That power imbalance has two painful outcomes. "Husbands who are in charge of the money get stuck with too much blame when things start to go badly," says psychotherapist and business consultant Olivia Mellan, author of Money Harmony. "And wives feel helpless, which adds to their anxiety." Couples have to be able to talk about financial decisions together, she says. Otherwise, when things go wrong, it's easy to start blaming.
The trick is to wade in gently, without sending a "you really screwed up" message. If you've been too hands-off, start by owning up to your part, Mellan advises. "Say, 'I know I'm late to the table here. But I realize that this is my responsibility, too. Can you bring me up to speed on what we own and why, so we can make future decisions as a team?'" If he's shot down your efforts to be involved before, point out that this time -- and this economy -- is different. As you share more decisions, you may find you don't always agree on how to spend or invest and you'll have to make a few compromises along the way.
"Should we give the kids a bailout?"
Between job losses and smaller starting salaries, lots of young adults are turning to the Bank of Mom and Dad. The U.S. Census Bureau reports that more than a quarter of 25- to 29-year-olds are living with parents; given the current economic situation, that number might go up. In many ways, 30 has become the new 20. Even if your kids don't move back in, they may ask for loans or gifts or want you to cosign for loans, says Terri Ciochetti, a marriage and family therapist in Sacramento, California. You and your husband may find yourselves butting heads about how much help to give. It's not unusual for one spouse to slip the kids a few bills while the other takes a tougher stance.
Ciochetti suggests you start a conversation based on hypothetical situations. "What would we do if one of the kids wanted to move back home? Would we charge rent? Set a time limit?" If you suspect your husband thinks you've been a sucker in the past, ask him directly: "Are you worried that I'd be too generous if they got in a jam?" It will be easier for the two of you to talk out your differences when you're not in the middle of an ordeal.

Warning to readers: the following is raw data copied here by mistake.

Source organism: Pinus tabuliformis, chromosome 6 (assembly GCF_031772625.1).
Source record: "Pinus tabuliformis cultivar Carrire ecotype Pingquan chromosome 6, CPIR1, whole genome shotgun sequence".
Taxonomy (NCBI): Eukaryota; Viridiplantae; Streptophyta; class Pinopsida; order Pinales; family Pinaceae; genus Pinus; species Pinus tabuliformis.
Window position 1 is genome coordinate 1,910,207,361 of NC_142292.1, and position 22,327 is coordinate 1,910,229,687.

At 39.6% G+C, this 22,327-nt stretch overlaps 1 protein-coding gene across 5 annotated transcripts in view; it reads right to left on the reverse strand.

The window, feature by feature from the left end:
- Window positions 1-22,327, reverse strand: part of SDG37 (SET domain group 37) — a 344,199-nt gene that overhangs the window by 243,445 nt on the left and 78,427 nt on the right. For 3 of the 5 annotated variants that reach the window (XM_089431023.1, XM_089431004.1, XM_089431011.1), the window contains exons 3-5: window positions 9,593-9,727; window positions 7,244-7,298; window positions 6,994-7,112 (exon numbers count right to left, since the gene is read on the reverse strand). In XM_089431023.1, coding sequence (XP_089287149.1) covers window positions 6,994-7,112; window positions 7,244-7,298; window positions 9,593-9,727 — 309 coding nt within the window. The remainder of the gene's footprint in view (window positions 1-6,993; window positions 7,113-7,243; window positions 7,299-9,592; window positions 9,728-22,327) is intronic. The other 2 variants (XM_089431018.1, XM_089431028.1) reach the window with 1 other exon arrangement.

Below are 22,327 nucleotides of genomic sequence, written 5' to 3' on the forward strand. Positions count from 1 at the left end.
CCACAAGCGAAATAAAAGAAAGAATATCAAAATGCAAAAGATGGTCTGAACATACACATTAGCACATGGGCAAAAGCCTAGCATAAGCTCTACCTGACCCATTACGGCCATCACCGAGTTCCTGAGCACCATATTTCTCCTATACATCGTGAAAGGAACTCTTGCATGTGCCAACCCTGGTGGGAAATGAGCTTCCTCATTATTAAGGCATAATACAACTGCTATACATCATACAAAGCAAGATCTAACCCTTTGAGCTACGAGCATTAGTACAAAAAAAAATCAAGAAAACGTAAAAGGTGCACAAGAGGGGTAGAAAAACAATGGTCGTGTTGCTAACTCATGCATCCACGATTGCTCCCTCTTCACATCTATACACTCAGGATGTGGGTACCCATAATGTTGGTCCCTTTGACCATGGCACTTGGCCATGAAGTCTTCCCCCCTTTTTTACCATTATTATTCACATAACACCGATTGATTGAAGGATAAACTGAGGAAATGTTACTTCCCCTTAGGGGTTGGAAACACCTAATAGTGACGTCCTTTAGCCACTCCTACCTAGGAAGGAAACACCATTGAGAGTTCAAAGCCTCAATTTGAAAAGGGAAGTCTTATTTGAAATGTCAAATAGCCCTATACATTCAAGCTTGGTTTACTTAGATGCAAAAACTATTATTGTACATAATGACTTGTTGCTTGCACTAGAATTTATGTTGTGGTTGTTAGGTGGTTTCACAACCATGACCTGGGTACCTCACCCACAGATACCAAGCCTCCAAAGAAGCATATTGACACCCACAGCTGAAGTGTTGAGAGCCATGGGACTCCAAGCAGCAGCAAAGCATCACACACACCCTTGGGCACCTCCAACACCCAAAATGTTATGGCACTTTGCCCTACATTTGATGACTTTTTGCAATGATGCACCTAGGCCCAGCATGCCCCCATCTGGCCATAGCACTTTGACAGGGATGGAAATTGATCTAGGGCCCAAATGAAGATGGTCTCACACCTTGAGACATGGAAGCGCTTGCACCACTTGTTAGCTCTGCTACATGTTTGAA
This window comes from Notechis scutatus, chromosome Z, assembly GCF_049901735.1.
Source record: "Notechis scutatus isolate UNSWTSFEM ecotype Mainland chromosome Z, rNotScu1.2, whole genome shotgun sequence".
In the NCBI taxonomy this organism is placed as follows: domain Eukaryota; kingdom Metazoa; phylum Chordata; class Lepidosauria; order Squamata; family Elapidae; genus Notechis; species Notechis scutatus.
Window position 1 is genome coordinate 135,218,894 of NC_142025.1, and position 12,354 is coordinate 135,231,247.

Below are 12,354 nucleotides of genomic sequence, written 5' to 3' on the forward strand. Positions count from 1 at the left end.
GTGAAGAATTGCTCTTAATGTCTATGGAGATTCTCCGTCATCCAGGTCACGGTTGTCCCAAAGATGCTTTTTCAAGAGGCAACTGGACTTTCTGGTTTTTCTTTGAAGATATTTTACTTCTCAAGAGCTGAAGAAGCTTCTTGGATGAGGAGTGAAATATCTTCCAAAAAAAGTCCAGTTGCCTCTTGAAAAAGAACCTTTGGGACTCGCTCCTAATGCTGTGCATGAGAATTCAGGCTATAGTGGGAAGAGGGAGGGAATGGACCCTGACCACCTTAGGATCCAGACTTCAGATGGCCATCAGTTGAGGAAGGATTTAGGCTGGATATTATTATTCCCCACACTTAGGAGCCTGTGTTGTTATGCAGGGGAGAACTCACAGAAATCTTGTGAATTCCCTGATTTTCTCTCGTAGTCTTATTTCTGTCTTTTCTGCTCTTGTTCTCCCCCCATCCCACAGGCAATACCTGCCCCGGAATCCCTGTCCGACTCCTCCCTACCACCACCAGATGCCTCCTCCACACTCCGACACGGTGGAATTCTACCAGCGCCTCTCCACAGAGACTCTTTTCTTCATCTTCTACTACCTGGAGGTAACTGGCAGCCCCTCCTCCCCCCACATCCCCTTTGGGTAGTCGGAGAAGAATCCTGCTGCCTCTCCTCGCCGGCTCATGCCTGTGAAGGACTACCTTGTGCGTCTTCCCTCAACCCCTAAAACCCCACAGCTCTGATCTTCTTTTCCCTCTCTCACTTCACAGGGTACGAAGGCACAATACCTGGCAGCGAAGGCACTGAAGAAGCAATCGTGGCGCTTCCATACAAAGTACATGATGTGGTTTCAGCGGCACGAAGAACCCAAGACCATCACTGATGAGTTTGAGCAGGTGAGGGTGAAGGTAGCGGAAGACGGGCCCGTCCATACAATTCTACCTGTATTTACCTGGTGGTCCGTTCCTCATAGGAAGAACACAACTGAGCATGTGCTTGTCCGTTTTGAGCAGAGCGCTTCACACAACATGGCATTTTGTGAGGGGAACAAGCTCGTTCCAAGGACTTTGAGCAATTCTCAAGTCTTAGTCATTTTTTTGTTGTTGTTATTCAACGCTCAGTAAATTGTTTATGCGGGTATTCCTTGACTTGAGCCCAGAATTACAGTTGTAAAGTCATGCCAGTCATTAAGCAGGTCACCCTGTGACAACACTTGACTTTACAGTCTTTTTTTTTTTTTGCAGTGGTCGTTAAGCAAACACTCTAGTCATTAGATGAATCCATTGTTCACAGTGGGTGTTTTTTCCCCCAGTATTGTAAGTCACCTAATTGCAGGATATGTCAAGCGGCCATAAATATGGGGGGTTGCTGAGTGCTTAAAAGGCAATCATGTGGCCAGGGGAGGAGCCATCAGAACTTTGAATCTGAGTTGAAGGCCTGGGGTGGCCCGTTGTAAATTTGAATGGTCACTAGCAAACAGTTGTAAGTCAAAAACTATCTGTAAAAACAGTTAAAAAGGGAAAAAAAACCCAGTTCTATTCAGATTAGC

"Will we be able to afford to retire?"
Even when the economy was strong many Gen-X and Baby Boomer visions of retirement were pie in the sky. But only 53 percent of people between the ages of 45 and 54 have even bothered to calculate how much they'll need to retire, and 36 percent of those in that age bracket have saved less than $10,000, according to the Employee Benefits Research Institute. Now that so much wealth has vanished, many people are realizing just how sloppy their plans have been. In fact, a recent Gallup poll reports that 52 percent of Americans doubt that they'll have enough money to retire comfortably.
They may be right. Debt is one big factor, says Denise Snodgrass, assistant director of the Center for Creative Retirement at the University of North Carolina at Asheville. "People have borrowed against their homes, which have now declined in value. Many couples are realizing that they may be forced to work longer in order to pay off what they owe." Even those rare debt-free souls who have been careful savers and meticulous planners have a problem, as stock market declines swallowed a big chunk of their savings.
Scary? You bet. Snodgrass tries to look on the bright side. "This recession offers you a chance to ask important questions like, 'What kind of life do we really want? When do we want it? And how will we pay for it?'" Talk about who will work and until when. In one recent study by Fidelity Investments, 60 percent of couples didn't agree on the year they planned to retire.
Now is a good time to bring in the pros, suggests Bahr -- even if you've never met with a financial planner before. But when you bring up the idea with your husband, make sure you don't sound as though you're blaming him for the sorry state of your retirement plans. Start with something like, "Since so much has changed with the recession, I'd like to sit down with a professional and go over some retirement ideas."
As uncomfortable as these talks can be, they're one upside to the shaky economy, experts say. "The recession is forcing couples to have the frank conversations they should have been having all along," Bahr says.
"Money is actually bringing people together," adds Dr. Weil. "Couples are finding a few minutes a week to sit, pay bills, talk about money -- and finally work as a team."
Originally published in Ladies' Home Journal, November 2009.